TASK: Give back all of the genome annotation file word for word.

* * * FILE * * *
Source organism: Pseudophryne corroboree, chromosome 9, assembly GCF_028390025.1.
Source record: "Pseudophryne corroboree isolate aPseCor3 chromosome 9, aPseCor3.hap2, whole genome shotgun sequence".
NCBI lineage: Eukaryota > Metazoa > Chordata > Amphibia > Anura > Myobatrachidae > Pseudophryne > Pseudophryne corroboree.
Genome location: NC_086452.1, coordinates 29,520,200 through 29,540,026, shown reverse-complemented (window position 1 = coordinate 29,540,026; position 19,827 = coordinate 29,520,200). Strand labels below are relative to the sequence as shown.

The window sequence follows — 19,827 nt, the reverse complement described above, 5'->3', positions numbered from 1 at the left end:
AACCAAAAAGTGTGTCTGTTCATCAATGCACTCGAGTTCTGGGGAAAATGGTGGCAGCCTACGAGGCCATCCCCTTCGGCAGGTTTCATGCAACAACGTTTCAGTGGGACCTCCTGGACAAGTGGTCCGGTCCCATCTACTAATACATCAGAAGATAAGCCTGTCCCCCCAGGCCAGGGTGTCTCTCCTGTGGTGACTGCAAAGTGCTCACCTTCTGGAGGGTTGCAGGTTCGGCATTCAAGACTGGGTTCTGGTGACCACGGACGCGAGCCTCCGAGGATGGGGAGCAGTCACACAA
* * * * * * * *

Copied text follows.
Source organism: Pseudophryne corroboree, chromosome 9, assembly GCF_028390025.1.
Source record: "Pseudophryne corroboree isolate aPseCor3 chromosome 9, aPseCor3.hap2, whole genome shotgun sequence".
NCBI lineage: Eukaryota > Metazoa > Chordata > Amphibia > Anura > Myobatrachidae > Pseudophryne > Pseudophryne corroboree.
Genome location: NC_086452.1, coordinates 29,520,200 through 29,540,026, shown reverse-complemented (window position 1 = coordinate 29,540,026; position 19,827 = coordinate 29,520,200). Strand labels below are relative to the sequence as shown.

The window sequence follows — 19,827 nt, the reverse complement described above, 5'->3', positions numbered from 1 at the left end:
AACCAAAAAGTGTGTCTGTTCATCAATGCACTCGAGTTCTGGGGAAAATGGTGGCAGCCTACGAGGCCATCCCCTTCGGCAGGTTTCATGCAACAACGTTTCAGTGGGACCTCCTGGACAAGTGGTCCGGTCCCATCTACTAATACATCAGAAGATAAGCCTGTCCCCCCAGGCCAGGGTGTCTCTCCTGTGGTGACTGCAAAGTGCTCACCTTCTGGAGGGTTGCAGGTTCGGCATTCAAGACTGGGTTCTGGTGACCACGGACGCGAGCCTCCGAGGATGGGGAGCAGTCACACAA